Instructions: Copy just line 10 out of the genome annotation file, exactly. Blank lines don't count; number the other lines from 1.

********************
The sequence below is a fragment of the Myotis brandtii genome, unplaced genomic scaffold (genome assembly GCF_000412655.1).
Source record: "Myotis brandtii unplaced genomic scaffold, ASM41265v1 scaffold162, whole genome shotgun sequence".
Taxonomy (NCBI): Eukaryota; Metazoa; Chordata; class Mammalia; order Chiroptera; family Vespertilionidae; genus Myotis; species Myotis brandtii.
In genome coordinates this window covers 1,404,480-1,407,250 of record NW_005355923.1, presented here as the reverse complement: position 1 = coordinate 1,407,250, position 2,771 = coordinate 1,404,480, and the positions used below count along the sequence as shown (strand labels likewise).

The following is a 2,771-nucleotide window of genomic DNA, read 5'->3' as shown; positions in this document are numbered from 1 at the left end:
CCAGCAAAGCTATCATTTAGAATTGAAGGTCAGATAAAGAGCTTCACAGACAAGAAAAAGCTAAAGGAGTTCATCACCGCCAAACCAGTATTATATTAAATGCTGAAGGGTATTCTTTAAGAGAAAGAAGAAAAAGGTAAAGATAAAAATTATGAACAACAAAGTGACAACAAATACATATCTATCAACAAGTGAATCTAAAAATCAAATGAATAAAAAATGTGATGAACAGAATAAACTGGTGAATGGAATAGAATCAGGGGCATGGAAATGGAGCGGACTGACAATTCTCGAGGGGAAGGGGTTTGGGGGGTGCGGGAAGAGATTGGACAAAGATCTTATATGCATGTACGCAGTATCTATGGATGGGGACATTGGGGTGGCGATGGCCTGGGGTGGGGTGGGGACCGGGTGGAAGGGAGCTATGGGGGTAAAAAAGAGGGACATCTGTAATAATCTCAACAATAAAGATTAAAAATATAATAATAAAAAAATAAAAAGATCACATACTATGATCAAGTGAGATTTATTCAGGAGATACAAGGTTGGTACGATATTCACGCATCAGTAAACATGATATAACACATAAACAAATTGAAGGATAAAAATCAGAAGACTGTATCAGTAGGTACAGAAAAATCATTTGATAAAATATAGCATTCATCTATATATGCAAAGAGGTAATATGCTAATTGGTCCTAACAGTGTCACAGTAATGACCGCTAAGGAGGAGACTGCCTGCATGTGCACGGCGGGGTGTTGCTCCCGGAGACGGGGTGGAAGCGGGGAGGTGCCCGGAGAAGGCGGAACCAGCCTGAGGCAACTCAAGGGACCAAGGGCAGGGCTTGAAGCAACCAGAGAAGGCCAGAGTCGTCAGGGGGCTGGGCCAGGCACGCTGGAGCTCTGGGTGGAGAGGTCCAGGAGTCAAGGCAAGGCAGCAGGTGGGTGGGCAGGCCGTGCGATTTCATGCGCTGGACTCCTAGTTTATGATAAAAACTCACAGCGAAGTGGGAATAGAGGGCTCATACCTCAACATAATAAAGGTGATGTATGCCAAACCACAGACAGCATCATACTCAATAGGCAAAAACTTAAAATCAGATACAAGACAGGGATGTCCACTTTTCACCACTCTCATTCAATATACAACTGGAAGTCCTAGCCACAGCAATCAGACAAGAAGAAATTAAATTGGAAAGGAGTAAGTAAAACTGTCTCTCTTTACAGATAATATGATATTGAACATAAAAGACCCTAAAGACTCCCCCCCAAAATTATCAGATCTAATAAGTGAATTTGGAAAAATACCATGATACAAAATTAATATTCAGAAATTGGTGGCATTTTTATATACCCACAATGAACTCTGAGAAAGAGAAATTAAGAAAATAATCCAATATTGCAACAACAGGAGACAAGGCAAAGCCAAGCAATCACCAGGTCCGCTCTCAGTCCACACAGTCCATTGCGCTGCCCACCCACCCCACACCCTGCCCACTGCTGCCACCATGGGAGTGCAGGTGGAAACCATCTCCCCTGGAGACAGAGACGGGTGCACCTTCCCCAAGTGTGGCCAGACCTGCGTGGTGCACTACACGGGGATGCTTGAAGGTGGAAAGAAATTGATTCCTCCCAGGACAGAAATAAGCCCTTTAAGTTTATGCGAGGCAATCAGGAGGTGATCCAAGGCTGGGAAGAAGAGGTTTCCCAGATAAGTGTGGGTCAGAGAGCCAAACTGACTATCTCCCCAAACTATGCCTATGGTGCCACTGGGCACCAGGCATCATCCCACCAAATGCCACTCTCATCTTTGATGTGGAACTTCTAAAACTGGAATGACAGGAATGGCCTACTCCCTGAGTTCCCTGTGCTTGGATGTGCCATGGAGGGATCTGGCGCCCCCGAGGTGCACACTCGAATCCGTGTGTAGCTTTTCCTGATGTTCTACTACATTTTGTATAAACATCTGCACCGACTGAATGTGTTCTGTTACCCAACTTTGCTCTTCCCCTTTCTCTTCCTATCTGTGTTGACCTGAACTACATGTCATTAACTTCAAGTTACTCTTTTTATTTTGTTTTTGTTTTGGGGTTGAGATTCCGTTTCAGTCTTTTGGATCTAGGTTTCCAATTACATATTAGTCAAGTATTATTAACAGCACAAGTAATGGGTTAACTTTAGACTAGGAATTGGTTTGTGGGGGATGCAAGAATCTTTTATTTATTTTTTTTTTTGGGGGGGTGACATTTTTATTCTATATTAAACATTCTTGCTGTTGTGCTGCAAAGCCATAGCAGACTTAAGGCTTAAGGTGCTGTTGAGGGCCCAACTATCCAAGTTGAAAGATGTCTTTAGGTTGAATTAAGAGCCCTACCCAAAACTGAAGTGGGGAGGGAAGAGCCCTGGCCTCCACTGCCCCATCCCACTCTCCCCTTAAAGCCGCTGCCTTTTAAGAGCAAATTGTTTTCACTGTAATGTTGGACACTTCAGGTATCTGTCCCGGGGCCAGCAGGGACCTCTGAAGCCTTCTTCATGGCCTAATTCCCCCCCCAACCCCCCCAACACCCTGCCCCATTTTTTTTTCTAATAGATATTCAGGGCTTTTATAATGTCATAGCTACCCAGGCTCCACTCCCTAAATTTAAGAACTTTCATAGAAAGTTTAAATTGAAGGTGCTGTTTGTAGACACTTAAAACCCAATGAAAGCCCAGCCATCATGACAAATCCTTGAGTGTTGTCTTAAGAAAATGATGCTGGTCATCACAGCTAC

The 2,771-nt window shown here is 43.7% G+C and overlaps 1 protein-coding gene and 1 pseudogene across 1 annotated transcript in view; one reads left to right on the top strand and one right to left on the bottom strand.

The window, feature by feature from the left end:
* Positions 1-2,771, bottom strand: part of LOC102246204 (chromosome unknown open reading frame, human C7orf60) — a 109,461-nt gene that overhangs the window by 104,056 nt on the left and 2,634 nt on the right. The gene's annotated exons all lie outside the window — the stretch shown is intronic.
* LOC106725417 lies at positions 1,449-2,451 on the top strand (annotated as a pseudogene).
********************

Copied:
* LOC106725417 lies at positions 1,449-2,451 on the top strand (annotated as a pseudogene).